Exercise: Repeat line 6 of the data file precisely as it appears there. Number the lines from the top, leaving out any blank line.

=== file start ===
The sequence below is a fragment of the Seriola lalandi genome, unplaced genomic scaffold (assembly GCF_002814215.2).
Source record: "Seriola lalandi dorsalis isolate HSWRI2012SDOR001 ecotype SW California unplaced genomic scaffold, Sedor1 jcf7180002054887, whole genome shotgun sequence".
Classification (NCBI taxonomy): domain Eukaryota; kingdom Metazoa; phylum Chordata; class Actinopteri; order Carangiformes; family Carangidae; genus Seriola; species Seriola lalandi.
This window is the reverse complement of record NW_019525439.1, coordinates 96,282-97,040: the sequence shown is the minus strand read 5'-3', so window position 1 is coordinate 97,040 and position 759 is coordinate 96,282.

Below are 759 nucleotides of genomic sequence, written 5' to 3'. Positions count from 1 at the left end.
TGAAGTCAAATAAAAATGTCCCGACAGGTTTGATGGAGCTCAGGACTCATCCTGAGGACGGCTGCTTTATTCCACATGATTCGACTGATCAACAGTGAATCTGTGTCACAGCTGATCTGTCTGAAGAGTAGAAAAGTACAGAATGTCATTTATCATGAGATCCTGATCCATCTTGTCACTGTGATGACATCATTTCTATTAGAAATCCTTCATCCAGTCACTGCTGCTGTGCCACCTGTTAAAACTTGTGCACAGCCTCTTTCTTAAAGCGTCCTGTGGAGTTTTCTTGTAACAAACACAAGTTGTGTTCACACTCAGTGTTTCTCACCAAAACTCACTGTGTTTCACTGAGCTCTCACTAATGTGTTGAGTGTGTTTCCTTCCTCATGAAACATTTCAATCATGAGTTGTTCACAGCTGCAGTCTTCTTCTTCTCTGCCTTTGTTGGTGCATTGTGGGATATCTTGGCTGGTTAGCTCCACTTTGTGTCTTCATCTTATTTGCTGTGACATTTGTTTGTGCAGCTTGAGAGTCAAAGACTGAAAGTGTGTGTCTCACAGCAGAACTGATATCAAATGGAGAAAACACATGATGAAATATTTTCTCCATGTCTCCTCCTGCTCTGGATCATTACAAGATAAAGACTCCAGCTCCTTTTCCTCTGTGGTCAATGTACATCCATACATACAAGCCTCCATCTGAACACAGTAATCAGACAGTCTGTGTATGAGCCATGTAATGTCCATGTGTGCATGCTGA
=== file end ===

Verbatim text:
TGAAGTCAAATAAAAATGTCCCGACAGGTTTGATGGAGCTCAGGACTCATCCTGAGGACGGCTGCTTTATTCCACATGATTCGACTGATCAACAGTGAATCTGTGTCACAGCTGATCTGTCTGAAGAGTAGAAAAGTACAGAATGTCATTTATCATGAGATCCTGATCCATCTTGTCACTGTGATGACATCATTTCTATTAGAAATCCTTCATCCAGTCACTGCTGCTGTGCCACCTGTTAAAACTTGTGCACAGCCTCTTTCTTAAAGCGTCCTGTGGAGTTTTCTTGTAACAAACACAAGTTGTGTTCACACTCAGTGTTTCTCACCAAAACTCACTGTGTTTCACTGAGCTCTCACTAATGTGTTGAGTGTGTTTCCTTCCTCATGAAACATTTCAATCATGAGTTGTTCACAGCTGCAGTCTTCTTCTTCTCTGCCTTTGTTGGTGCATTGTGGGATATCTTGGCTGGTTAGCTCCACTTTGTGTCTTCATCTTATTTGCTGTGACATTTGTTTGTGCAGCTTGAGAGTCAAAGACTGAAAGTGTGTGTCTCACAGCAGAACTGATATCAAATGGAGAAAACACATGATGAAATATTTTCTCCATGTCTCCTCCTGCTCTGGATCATTACAAGATAAAGACTCCAGCTCCTTTTCCTCTGTGGTCAATGTACATCCATACATACAAGCCTCCATCTGAACACAGTAATCAGACAGTCTGTGTATGAGCCATGTAATGTCCATGTGTGCATGCTGA